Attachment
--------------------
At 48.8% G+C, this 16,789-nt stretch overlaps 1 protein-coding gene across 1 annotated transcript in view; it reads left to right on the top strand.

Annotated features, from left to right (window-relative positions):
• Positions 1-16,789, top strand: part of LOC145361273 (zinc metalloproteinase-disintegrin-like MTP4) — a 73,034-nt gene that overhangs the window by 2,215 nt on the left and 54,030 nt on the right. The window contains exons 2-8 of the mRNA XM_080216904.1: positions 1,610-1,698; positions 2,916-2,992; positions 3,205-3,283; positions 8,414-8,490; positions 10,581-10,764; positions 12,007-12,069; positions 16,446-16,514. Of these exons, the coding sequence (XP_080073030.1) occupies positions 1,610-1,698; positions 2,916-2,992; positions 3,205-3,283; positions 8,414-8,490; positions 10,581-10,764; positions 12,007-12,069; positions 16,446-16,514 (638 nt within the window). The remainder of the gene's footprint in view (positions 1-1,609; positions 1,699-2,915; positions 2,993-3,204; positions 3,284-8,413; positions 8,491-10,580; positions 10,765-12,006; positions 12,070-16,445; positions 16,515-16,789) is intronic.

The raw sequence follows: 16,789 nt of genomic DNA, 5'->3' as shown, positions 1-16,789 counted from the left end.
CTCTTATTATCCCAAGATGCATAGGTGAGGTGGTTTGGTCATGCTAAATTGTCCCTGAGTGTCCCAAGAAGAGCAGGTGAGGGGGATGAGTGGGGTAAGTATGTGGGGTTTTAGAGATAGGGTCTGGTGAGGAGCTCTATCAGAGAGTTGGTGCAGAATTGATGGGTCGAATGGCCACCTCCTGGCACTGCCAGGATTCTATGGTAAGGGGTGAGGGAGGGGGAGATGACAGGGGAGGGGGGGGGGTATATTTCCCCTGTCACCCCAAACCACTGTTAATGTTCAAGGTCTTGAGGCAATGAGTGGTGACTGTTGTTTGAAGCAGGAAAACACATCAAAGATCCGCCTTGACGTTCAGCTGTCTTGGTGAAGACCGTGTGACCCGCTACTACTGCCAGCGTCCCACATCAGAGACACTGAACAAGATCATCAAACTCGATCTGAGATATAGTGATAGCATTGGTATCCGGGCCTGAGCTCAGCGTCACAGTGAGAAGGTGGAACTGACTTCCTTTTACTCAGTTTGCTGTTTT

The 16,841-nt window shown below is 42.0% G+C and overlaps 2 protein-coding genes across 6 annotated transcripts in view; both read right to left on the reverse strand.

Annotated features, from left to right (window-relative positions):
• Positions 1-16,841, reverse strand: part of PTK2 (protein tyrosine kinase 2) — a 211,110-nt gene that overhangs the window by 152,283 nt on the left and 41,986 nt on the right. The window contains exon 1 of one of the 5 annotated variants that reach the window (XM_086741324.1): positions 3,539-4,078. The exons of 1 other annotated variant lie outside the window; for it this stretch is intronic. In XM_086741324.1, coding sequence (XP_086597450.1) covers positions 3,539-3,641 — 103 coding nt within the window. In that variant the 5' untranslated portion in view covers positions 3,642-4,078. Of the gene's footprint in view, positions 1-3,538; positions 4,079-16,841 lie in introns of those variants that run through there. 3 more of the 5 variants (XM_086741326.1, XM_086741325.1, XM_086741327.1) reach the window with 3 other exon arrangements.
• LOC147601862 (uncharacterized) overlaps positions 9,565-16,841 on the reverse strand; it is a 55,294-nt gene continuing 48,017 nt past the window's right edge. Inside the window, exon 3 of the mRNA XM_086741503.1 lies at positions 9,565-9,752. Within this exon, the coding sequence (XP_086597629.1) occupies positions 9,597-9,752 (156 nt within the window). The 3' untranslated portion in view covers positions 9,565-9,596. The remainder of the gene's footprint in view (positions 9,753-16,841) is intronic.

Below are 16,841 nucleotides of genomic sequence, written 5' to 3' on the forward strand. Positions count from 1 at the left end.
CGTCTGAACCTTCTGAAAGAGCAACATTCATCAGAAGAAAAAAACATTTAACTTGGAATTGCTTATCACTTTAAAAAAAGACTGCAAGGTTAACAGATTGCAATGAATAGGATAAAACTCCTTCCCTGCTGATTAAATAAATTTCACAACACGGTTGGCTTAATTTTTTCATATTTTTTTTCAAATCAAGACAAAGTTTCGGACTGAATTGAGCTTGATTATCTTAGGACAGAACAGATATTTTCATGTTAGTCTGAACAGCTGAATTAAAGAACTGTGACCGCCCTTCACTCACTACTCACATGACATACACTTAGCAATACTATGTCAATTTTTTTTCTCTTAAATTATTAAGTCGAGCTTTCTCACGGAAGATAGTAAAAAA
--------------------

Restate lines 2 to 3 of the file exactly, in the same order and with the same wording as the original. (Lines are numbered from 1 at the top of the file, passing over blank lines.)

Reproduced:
Annotated features, from left to right (window-relative positions):
• Positions 1-16,789, top strand: part of LOC145361273 (zinc metalloproteinase-disintegrin-like MTP4) — a 73,034-nt gene that overhangs the window by 2,215 nt on the left and 54,030 nt on the right. The window contains exons 2-8 of the mRNA XM_080216904.1: positions 1,610-1,698; positions 2,916-2,992; positions 3,205-3,283; positions 8,414-8,490; positions 10,581-10,764; positions 12,007-12,069; positions 16,446-16,514. Of these exons, the coding sequence (XP_080073030.1) occupies positions 1,610-1,698; positions 2,916-2,992; positions 3,205-3,283; positions 8,414-8,490; positions 10,581-10,764; positions 12,007-12,069; positions 16,446-16,514 (638 nt within the window). The remainder of the gene's footprint in view (positions 1-1,609; positions 1,699-2,915; positions 2,993-3,204; positions 3,284-8,413; positions 8,491-10,580; positions 10,765-12,006; positions 12,070-16,445; positions 16,515-16,789) is intronic.